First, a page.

If you’re ready to blast your way through the boundaries of Hell and practice some black magic, your portal is here and awaiting your arrival. I say this because the best way to get there is through Slayer’s groundbreaking, one-of-a-kind debut record Show No Mercy. More importantly, this album is now celebrating its thirty-fifth anniversary, and with the band on their final tour, it’s a bit emotional to look back on the first release. Amazingly enough, when I saw them, they actually did “Black Magic” live, which was quite impressive for their older age. It’s even more impressive when you consider how much this displayed their youth and the amount of “angry guys in their twenties” that comes though.
That’s a great thing in this case because that’s what helped it stand out so much. A year prior, Slayer were making music along the lines of their heroes Iron Maiden and Judas Priest, but once Metallica dropped Kill ‘Em All (another one-of-a-kind record), they decided to top it with something even heavier; boy did they deliver! I’ve always considered Show No Mercy to be like the evil backside of Kill ‘Em All. As far as I know, there aren’t early demos to be found in circulation, so the band wound up dumping all of their eggs into a full length from the start. With borrowed money from Kerry King’s father, along with some money Tom Araya had made with his previous job as a respiratory therapist, they were able to pull together and make a solid album with shoddy production. This shoddy production wound up being one of the key ingredients to making it so great.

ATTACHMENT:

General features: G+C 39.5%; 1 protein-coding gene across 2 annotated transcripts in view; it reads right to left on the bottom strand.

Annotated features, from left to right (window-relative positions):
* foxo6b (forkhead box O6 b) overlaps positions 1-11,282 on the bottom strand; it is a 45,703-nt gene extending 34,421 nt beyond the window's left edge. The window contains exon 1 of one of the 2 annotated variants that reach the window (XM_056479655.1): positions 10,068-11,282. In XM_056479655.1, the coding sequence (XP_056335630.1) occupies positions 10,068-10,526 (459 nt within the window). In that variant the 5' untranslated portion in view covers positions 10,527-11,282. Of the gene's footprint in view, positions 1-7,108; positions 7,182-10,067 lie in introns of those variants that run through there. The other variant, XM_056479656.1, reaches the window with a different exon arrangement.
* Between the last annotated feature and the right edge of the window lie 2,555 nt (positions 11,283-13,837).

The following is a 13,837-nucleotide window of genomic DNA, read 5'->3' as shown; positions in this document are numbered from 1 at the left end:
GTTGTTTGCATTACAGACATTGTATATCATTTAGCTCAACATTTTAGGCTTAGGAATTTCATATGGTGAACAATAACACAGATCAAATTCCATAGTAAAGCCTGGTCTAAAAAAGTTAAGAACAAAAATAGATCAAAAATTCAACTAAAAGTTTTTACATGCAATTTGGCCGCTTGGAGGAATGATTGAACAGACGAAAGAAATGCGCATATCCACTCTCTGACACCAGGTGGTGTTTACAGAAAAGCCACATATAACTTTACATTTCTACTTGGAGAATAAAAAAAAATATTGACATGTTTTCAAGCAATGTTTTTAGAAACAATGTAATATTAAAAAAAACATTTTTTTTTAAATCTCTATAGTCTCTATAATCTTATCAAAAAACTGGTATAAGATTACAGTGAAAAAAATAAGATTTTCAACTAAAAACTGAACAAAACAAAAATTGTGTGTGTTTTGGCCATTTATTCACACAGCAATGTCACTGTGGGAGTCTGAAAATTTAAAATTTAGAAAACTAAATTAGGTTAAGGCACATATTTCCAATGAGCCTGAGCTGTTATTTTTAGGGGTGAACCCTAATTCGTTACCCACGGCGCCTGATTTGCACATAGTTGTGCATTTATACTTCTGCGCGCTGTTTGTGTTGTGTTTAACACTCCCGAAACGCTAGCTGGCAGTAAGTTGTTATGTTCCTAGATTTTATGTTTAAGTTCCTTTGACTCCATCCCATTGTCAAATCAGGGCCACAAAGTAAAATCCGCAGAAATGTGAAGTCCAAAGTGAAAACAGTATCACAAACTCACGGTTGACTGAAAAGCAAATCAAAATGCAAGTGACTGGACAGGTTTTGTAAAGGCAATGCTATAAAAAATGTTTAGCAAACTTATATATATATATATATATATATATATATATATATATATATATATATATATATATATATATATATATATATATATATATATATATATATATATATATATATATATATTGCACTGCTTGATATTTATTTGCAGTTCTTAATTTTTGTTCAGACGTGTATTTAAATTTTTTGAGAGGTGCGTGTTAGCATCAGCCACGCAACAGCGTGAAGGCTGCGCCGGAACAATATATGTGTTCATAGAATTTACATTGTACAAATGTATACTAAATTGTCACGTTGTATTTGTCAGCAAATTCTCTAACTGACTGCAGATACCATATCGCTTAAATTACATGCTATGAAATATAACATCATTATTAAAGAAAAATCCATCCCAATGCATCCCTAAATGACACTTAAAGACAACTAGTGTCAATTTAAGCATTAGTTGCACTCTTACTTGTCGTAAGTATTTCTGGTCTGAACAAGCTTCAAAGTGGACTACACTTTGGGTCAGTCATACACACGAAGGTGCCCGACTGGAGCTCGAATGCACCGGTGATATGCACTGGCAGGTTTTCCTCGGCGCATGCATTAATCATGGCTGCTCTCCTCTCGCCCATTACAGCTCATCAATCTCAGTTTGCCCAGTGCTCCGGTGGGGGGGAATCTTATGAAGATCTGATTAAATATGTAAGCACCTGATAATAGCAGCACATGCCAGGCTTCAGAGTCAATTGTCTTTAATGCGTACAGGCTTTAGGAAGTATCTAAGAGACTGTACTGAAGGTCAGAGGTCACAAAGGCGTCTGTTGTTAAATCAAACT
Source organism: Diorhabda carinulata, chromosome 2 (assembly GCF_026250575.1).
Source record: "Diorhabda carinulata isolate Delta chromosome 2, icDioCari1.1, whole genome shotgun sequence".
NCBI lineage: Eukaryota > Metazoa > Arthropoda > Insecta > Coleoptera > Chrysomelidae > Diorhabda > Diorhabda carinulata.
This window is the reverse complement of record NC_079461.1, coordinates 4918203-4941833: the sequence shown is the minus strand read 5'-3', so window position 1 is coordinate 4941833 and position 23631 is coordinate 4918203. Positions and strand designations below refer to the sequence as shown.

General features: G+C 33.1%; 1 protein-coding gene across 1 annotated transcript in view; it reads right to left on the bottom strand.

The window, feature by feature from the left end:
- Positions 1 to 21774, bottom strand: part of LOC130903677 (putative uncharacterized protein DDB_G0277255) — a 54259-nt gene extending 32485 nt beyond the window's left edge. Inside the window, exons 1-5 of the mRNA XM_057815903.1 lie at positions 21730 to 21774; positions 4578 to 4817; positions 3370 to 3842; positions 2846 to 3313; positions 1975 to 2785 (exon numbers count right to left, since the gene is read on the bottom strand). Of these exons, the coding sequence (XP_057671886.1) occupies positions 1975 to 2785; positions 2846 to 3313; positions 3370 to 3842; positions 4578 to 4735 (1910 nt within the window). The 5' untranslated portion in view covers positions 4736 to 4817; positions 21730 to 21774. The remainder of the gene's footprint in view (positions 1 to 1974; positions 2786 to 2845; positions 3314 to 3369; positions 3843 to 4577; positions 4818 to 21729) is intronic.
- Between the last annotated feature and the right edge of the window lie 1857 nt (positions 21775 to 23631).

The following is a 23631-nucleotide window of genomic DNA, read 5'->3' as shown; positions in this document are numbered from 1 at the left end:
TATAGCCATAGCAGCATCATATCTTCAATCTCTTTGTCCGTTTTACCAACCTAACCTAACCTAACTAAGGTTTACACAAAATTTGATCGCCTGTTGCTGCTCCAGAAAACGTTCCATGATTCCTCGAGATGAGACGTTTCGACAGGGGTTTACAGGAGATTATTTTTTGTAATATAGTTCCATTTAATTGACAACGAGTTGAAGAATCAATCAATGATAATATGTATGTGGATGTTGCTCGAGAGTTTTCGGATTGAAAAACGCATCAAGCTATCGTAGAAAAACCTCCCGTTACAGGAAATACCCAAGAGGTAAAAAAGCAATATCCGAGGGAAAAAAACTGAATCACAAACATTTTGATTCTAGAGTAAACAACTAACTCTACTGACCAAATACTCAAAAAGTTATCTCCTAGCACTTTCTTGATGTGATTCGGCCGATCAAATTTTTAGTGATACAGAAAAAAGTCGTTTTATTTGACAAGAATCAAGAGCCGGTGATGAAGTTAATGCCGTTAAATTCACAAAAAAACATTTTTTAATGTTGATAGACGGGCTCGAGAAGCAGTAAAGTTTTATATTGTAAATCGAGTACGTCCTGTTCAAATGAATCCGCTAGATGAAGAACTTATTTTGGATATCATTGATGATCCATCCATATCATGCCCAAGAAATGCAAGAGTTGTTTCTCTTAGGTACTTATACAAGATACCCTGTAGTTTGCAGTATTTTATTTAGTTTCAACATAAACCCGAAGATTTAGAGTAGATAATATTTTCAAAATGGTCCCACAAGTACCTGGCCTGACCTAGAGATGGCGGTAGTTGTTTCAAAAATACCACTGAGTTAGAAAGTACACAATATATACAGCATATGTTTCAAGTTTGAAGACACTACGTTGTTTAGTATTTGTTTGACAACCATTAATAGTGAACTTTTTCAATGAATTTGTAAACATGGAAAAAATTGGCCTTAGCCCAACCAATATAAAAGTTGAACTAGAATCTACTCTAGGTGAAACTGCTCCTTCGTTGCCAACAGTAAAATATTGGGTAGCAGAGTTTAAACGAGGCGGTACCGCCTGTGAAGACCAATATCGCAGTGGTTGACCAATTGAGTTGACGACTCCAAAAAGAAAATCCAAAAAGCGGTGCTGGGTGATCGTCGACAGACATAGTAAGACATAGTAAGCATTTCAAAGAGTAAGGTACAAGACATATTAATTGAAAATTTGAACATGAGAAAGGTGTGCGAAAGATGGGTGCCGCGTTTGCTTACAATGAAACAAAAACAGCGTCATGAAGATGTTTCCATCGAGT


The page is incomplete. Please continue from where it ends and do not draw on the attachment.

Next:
At the time of this release, thrash metal was beginning to boil up, along with NWOBHM breaking through, and glam metal beginning its rise as well. With such a large amount of contrasting heavy metal piling up at the same time, it was sure to burst and boil over soon. If Metallica’s debut was the bubbles hitting the lid of the pot, Show No Mercy was the overflow, and to me, this record is Slayer’s response to all of it. You won’t find any glam in this (however, Slayer did cover some Motley Crue songs in their young days – check it out here), but the heavy metal and other early thrashers pretty much built the foundation for this. Fast picked guitars make the base ingredient for almost every track, and it still doesn’t get stagnant for a second. “Black Magic” is the most popular tune, riding in on messy speed only to introduce steadier rhythms into the equation and tie it all together with Dave Lombardo’s relentless drumming. The vocals in this are beyond hellish, and the high pitched screams project perfectly from the lower vocal outbursts, produced with a bit of an echo.